Donald Trump Lobbied Japan's Prime Minister to Allow His Biggest Donor to Build a Casino There: Report

President Donald Trump lobbied Prime Minister Shinzo Abe to allow one of his biggest campaign donors, Sheldon Adelson, to build a casino in Japan, according to a new report by ProPublica.

In February 2017, Abe met with Trump for the first time at the White House. The two discussed the possibility of a bilateral trade agreement and the United States' mutual defense treaty with Japan. Trump described having a "very, very good bond" with the Japanese leader.

That same night, Trump had dinner with Adelson, owner of the company Las Vegas Sands and one of the president's top donors. Adelson donated $20 million to Trump's 2016 campaign and chipped in an extra $5 million for the inaugural ceremony. The two were joined by the president's senior adviser and son-in-law Jared Kushner and Secretary of State Rex Tillerson.

The following day, Adelson went to an event where he talked with Abe about casinos. After years of debate, Japan finally decided to legalize casinos, opening a new market that experts say could be worth $25 billion per year.

After Adelson talked to Abe, Trump invited the prime minister to his Florida golf resort Mar-a-Lago. It was that weekend where the president suggest the Japanese government allow Adelson's company to build a casino, according to the report by ProPublica published Wednesday.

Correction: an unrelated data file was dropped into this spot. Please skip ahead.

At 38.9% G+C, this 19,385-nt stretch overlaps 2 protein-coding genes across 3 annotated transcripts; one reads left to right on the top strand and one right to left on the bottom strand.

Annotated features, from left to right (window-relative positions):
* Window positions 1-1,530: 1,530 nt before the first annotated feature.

trump shinzo abe
President Donald Trump speaks during a bilateral meeting with Japanese Prime Minister Shinzo Abe (L), September 26, on the sidelines of the United Nations General Assembly (UNGA) in New York. According to a new report by ProPublica, Trump lobbied the Japanese leader on behalf of one of his top campaign donors, Sheldon Adelson. Nicholas Kamm /AFP/Getty Images

One of the people briefed on the exchange between Trump and Abe said that the Japanese officials were surprised that the president was so "brazen" in his request that the foreign government support his top campaign donor.

According to that source, Abe thanked the president for the information but did not comment further.

Other than Adelson, Trump told Abe about at least one other casino. Though accounts diverge on whether the president suggested MGM or Wynn Resorts, the latter is run by former Republican National Committee finance chairman Steve Wynn. Nikkei, a Japanese newspaper, reported at the time that Trump told Abe about MGM.

In a statement to ProPublica, a spokesperson for Adelson's company said that the "gaming industry has long sought the opportunity to enter the Japanese market" and that Las Vegas Sands has spent "significant resources" on the effort to break into that market.

The White House and the Japanese Embassy in D.C. declined to comment on the story.

Adelson is currently facing a lawsuit filed by the National Jewish Democratic Council. The organization accuses Adelson of participating in "legal sadism" after the billionaire spent five years suing them for defamation. The court eventually tossed Adelson's claim, but the council said it never recovered.

Adelson, along with his wife, have become the biggest contributors to Republican candidates this midterm election cycle. According to a recent report from The New York Times, the Adelsons have spent over $50 million on organizations dedicated to helping the GOP keep control of both the House and Senate.